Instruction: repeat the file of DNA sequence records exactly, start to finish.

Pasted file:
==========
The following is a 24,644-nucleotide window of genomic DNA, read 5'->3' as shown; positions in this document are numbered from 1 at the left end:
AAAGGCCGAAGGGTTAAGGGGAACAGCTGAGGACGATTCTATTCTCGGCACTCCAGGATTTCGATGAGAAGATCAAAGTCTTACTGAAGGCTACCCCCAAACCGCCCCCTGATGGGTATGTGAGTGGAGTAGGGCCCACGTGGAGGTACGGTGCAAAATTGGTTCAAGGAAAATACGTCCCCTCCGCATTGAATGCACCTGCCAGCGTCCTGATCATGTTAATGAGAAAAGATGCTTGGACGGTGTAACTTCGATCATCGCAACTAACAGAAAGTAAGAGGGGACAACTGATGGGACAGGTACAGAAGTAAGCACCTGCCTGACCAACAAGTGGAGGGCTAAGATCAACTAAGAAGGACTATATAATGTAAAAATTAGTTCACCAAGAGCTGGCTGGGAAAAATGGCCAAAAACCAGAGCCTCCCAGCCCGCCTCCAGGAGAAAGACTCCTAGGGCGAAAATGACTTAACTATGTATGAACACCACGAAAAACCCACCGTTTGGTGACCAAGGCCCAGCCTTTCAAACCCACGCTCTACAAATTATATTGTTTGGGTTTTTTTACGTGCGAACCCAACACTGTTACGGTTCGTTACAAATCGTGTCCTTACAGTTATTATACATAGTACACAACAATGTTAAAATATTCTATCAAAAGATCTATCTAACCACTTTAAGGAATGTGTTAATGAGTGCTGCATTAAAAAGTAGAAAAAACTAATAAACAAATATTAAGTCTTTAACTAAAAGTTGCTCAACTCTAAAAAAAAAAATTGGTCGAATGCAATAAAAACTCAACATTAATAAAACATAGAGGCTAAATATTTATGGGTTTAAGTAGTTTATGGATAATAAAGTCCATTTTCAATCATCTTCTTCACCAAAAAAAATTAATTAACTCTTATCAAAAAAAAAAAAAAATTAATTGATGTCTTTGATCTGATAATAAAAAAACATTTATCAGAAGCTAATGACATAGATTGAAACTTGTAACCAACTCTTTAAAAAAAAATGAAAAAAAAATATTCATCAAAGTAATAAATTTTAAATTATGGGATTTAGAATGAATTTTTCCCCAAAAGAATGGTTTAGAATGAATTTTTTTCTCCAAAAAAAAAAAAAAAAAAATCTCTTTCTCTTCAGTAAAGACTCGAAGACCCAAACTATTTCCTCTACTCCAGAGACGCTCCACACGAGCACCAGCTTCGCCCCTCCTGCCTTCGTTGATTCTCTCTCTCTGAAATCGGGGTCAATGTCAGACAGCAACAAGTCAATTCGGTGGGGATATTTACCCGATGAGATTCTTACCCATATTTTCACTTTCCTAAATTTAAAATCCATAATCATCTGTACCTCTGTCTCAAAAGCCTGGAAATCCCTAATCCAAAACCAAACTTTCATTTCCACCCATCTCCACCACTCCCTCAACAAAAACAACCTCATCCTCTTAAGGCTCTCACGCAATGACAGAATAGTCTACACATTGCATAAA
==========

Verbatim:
The following is a 24,644-nucleotide window of genomic DNA, read 5'->3' as shown; positions in this document are numbered from 1 at the left end:
AAAGGCCGAAGGGTTAAGGGGAACAGCTGAGGACGATTCTATTCTCGGCACTCCAGGATTTCGATGAGAAGATCAAAGTCTTACTGAAGGCTACCCCCAAACCGCCCCCTGATGGGTATGTGAGTGGAGTAGGGCCCACGTGGAGGTACGGTGCAAAATTGGTTCAAGGAAAATACGTCCCCTCCGCATTGAATGCACCTGCCAGCGTCCTGATCATGTTAATGAGAAAAGATGCTTGGACGGTGTAACTTCGATCATCGCAACTAACAGAAAGTAAGAGGGGACAACTGATGGGACAGGTACAGAAGTAAGCACCTGCCTGACCAACAAGTGGAGGGCTAAGATCAACTAAGAAGGACTATATAATGTAAAAATTAGTTCACCAAGAGCTGGCTGGGAAAAATGGCCAAAAACCAGAGCCTCCCAGCCCGCCTCCAGGAGAAAGACTCCTAGGGCGAAAATGACTTAACTATGTATGAACACCACGAAAAACCCACCGTTTGGTGACCAAGGCCCAGCCTTTCAAACCCACGCTCTACAAATTATATTGTTTGGGTTTTTTTACGTGCGAACCCAACACTGTTACGGTTCGTTACAAATCGTGTCCTTACAGTTATTATACATAGTACACAACAATGTTAAAATATTCTATCAAAAGATCTATCTAACCACTTTAAGGAATGTGTTAATGAGTGCTGCATTAAAAAGTAGAAAAAACTAATAAACAAATATTAAGTCTTTAACTAAAAGTTGCTCAACTCTAAAAAAAAAAATTGGTCGAATGCAATAAAAACTCAACATTAATAAAACATAGAGGCTAAATATTTATGGGTTTAAGTAGTTTATGGATAATAAAGTCCATTTTCAATCATCTTCTTCACCAAAAAAAATTAATTAACTCTTATCAAAAAAAAAAAAAAATTAATTGATGTCTTTGATCTGATAATAAAAAAACATTTATCAGAAGCTAATGACATAGATTGAAACTTGTAACCAACTCTTTAAAAAAAAATGAAAAAAAAATATTCATCAAAGTAATAAATTTTAAATTATGGGATTTAGAATGAATTTTTCCCCAAAAGAATGGTTTAGAATGAATTTTTTTCTCCAAAAAAAAAAAAAAAAAAATCTCTTTCTCTTCAGTAAAGACTCGAAGACCCAAACTATTTCCTCTACTCCAGAGACGCTCCACACGAGCACCAGCTTCGCCCCTCCTGCCTTCGTTGATTCTCTCTCTCTGAAATCGGGGTCAATGTCAGACAGCAACAAGTCAATTCGGTGGGGATATTTACCCGATGAGATTCTTACCCATATTTTCACTTTCCTAAATTTAAAATCCATAATCATCTGTACCTCTGTCTCAAAAGCCTGGAAATCCCTAATCCAAAACCAAACTTTCATTTCCACCCATCTCCACCACTCCCTCAACAAAAACAACCTCATCCTCTTAAGGCTCTCACGCAATGACAGAATAGTCTACACATTGCATAAA